Error message here!

Hide Error message here!

Forgot your password?

Error message here!

Error message here!

Lost your password? Please enter your email address. You will receive a link to create a new password.

Error message here!

Back to log-in

Close
Sign in to set favorite

Game changer Emulsifying Vegetable Glycerin and BHO for E-Juice

Whoop, whoop, lu lu lu lu lu lu lu lu lu lu lu lu!!!!!!!!!1  Hee, hee, hee, snicker, snark, snort, don't you just love it when a plan comes together?

Those of ya'll who've tried to blend BHO and Vegetable Glycerin to make e-juice, know it doesn't readily happen and you are limited in the potency levels that you can reach extracting with glycerin as the menstruum.

Check out  /game-changer-emulsifying-vegetable-glycerin-and-bho-for-e-juice/ to see how to easily do that!

About The Author

Profile photo of skunkpharmresearch

This is the head cheese's account

Related posts

0 Comments

    1. Skunk Pharm Research,LLC

      Our ovens have vacuum control valves, but another way to do it, is to let the pump run wide open, and bleed in N2 gas to keep the vacuum levels down. The nitrogen atoms blasting through on the way to the pump, will knock loose and carry along HC molecules. GW

      Reply
  1. fred

    GW thanks for all you do. As a small batcher always looking for inexpensive low heat methods 90- 115 what do you think of quality digital dehydrators there's some as low as 80 degrees can change increments 10 degrees ?? or better off scientific hot plate

    Reply
    1. skunkpharmresearch

      I haven't tried any dehydrators, but have tried a few hot plates and was dismayed to find that most of them, including the scientific lab stirring hot plates, didn't have fine control at 85F/150F. A notable exception is the Cat Scientific hot plate that we've been testing, which is rock solid at those temperatures. Neither of our stirring hotplates are cheap however. Cheaper is a silicone heat mat with controls.

      Reply
  2. RightCoastDabber

    Have you considered changing out the heating elements for low wattage versions? 500w is WAY too much too achieve your desired temp range. While they make take longer to initially warm up they dont have temp spikes. 50w or less might work just fine even for the size oven you have... a smaller element on each wall of the chamber will do a much better job of keeping temp then two larger ones no matter where you put them. Keep in mind within a vacuum environment heat is not transfered through the air but through the metal itself. A solid vs perforated rack will make a differance too. heat tape surrounding the entire oven might even be your best bet. iv seen someone else you referanced use reptile heat tape. The tape itself at full power will not reach over 175 and that takes some time with a single layer and more importantly IMO it heats slow and therefore temp changes are slow. if I remember correctly the 12" wide tape was 23 watts per foot. Add to it your PID controller and it should work good. Try covering the thermocoupler with some aluminum tape or something of sorts as so to get the surface temp and not surrounding temp. And purchase a surface temp guage to check internal shelf temp under vacuum vs the PID controllers setpoint and reading. Oh... if you happen to try the low wattage silicone heat mats they also heat up way too fast and overshoot! :/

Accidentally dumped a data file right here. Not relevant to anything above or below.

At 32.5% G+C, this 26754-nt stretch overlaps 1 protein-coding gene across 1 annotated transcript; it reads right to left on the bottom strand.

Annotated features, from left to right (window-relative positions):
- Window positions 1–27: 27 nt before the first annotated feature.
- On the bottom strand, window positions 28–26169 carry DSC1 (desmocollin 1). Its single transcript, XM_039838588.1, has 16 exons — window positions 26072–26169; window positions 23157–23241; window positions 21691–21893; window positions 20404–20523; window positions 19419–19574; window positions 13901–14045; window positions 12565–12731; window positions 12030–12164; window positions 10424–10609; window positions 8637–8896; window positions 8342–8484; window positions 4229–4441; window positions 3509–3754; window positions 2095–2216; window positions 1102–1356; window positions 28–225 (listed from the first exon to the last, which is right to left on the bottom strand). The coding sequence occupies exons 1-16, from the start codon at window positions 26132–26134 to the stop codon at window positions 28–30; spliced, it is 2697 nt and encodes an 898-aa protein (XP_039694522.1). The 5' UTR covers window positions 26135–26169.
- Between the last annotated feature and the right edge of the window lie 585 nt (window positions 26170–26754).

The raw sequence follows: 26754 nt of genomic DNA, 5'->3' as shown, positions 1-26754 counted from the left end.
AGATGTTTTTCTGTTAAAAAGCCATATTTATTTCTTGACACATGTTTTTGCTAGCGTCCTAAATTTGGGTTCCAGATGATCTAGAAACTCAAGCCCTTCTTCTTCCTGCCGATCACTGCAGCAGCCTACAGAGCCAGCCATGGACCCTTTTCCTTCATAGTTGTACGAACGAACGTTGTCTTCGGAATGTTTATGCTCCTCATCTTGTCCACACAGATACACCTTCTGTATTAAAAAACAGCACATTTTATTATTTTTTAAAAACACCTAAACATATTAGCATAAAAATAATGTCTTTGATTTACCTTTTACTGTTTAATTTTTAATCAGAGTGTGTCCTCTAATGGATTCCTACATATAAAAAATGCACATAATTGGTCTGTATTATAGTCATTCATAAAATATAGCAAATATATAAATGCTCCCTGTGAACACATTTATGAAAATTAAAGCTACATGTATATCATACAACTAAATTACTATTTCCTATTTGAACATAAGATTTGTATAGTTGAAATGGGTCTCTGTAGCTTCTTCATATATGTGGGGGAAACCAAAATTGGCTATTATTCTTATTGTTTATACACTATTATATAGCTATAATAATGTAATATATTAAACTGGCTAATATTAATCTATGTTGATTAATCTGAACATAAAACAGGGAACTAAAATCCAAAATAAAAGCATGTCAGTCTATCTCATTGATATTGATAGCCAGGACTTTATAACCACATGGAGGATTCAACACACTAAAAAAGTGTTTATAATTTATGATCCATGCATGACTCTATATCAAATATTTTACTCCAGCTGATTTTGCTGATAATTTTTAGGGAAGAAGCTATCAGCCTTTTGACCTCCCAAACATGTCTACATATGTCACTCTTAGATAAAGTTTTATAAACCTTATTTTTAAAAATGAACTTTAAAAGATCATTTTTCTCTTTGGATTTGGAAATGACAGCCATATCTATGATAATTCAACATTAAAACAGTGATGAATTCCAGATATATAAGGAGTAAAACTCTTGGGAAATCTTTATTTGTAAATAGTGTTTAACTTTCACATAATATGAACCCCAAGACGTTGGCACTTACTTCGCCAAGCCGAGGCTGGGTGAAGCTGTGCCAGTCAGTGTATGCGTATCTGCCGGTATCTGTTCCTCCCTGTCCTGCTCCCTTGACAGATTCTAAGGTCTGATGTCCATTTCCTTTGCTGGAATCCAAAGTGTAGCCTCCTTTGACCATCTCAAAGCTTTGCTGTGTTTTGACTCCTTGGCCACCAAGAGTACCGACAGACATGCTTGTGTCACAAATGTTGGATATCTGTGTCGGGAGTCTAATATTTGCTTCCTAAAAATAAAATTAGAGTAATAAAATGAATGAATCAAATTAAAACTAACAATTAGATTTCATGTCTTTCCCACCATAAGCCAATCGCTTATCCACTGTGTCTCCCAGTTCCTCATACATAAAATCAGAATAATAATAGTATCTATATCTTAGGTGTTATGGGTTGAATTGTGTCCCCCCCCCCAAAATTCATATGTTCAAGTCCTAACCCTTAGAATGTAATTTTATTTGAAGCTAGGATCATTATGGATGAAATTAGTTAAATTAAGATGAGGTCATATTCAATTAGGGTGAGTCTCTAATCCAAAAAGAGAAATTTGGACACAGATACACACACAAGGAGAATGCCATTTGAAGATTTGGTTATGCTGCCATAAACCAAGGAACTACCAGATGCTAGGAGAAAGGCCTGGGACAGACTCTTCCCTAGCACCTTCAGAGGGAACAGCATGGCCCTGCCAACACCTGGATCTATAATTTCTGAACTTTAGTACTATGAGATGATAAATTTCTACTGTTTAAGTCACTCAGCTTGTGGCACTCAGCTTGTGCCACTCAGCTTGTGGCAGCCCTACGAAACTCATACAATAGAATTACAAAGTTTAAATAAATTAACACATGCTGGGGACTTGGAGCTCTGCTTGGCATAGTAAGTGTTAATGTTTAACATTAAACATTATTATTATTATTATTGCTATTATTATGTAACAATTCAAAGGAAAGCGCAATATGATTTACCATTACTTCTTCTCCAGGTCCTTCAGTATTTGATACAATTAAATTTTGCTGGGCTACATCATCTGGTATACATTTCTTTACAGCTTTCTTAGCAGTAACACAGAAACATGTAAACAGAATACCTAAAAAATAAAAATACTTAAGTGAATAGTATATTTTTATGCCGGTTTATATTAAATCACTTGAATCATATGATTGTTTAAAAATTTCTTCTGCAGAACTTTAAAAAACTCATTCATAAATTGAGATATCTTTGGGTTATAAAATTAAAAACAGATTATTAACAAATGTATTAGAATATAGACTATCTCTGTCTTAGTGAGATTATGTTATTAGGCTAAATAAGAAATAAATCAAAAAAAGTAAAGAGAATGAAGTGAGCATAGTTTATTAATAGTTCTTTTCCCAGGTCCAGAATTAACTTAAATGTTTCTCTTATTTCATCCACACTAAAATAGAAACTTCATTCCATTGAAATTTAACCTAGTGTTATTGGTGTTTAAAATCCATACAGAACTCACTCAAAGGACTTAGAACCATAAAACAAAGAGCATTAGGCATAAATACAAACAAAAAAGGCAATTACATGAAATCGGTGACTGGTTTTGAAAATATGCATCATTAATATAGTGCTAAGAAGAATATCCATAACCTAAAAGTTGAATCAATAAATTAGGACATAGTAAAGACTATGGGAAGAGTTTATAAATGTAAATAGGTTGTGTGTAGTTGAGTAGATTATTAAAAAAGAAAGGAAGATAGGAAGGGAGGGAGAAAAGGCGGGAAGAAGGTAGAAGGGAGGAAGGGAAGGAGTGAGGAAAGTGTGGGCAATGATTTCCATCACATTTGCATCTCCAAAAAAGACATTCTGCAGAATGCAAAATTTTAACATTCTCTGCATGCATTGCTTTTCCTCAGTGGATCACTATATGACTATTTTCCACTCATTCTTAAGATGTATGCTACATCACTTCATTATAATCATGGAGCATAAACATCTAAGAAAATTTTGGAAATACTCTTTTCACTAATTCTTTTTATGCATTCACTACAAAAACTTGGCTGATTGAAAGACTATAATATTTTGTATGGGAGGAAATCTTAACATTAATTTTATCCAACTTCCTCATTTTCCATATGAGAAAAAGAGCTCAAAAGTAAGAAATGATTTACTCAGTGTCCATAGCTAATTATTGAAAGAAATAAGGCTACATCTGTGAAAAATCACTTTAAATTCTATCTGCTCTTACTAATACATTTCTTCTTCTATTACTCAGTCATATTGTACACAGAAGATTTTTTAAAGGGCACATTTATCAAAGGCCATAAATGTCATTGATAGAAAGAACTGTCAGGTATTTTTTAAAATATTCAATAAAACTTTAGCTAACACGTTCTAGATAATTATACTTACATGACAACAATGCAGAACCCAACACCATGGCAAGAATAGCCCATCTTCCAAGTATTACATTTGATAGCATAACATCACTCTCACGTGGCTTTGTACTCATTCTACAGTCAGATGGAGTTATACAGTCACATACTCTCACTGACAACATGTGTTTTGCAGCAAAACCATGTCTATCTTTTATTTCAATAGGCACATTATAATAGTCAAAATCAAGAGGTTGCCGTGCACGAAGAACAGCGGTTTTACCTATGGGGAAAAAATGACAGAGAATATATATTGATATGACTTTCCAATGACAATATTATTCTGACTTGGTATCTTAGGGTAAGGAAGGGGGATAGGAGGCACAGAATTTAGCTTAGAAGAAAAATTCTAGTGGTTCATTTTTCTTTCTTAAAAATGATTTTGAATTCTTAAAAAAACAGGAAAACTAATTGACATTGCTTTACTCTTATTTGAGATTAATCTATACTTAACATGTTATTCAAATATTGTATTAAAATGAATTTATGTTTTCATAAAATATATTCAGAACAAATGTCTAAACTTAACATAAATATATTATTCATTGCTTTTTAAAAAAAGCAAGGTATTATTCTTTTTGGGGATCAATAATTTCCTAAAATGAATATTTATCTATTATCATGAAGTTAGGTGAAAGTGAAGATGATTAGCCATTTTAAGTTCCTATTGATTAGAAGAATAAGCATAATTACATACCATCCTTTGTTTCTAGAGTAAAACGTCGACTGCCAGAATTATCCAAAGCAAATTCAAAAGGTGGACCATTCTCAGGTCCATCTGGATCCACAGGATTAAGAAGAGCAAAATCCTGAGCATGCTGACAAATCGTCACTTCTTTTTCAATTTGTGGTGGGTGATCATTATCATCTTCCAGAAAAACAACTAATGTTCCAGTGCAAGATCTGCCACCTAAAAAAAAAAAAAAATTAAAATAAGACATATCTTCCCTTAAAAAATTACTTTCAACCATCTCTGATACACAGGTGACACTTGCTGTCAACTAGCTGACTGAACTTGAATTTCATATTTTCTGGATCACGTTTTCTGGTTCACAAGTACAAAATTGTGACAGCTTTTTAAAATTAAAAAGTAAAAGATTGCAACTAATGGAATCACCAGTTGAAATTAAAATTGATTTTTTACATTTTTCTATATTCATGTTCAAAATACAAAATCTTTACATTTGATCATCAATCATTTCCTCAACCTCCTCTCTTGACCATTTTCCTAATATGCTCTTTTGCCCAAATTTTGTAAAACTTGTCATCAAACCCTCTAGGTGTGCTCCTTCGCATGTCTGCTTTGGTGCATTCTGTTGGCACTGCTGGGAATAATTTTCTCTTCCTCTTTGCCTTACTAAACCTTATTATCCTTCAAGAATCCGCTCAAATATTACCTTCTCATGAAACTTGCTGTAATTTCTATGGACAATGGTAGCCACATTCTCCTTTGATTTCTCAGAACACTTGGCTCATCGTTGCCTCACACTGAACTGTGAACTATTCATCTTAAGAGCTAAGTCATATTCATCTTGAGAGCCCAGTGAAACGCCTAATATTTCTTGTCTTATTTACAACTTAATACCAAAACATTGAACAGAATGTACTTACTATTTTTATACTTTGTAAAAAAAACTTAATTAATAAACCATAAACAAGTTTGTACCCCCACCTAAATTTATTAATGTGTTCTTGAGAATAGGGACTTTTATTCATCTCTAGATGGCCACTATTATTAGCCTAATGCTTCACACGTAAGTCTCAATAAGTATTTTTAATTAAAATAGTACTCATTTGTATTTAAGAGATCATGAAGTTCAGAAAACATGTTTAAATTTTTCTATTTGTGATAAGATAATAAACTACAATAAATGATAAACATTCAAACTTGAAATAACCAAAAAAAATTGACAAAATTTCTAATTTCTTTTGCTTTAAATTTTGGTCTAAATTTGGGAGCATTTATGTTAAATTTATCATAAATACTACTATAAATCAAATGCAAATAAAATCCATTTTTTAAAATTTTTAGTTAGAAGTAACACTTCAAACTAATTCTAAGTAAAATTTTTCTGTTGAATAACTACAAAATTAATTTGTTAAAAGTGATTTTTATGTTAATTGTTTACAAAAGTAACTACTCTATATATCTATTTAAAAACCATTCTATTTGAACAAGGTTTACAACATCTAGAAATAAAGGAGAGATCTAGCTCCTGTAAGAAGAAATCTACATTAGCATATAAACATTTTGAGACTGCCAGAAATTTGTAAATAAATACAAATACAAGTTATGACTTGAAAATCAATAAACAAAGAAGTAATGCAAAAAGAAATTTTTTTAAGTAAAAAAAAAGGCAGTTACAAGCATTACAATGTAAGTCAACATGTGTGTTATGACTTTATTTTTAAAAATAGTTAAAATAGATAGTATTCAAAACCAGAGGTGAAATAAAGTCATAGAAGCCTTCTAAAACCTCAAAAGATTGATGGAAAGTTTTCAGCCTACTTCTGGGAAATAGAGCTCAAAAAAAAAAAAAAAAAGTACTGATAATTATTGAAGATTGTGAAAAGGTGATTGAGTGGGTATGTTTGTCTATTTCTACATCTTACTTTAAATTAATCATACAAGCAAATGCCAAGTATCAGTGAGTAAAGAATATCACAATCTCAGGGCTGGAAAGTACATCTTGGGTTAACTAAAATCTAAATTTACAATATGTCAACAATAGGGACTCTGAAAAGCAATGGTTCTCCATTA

Reply
    1. skunkpharmresearch

      Thanks for the input bro! Yes I did consider replacing the oven elements with smaller ones on all four walls, but decided to see what I could do with the existing ones first. Once the oven was good enough, my motivation to improve it lessened and its priority on the list dropped. True story, the heat in the oven can is clearly transferred by conduction, and in the absence of air, heat inside the oven by radiation. A solid shelf does change the dynamics, and we've had good luck using a 3/4" granite shelf to even things out in another oven. Interesting idea putting aluminum foil on the thermocouple, I'll give it a try. I infer it is to add surface area, as the metal thermocouple also sees the same radiant energy. Already got a shelf temp gauge, just don't trust its accuracy. Do you have a good one that you like?

      Reply
  3. frank l jones

    sometime during class,you did show us this kick butt oven , so wondering? what style of thermocouple to use as I want to install a toaster oven with a headphone jack that's wired into the oven t.c also into a hot plate or would it make more sense to hook this pid to a receptable ? I do under stand a relay would be included ,this idea is stuck in me head so if ya got time Id like to hear your thoughts

    Reply
    1. skunkpharmresearch

      I used a Type K ring thermocouple to monitor the outer can temperature and a Type K 1/4" tube style thermocouples. I welded a 1/4" stud on the can for the ring thermocouple. The latter sticks into the center of the oven through a 1/4" compression fitting. I used Crydom solid state relays to control the elements.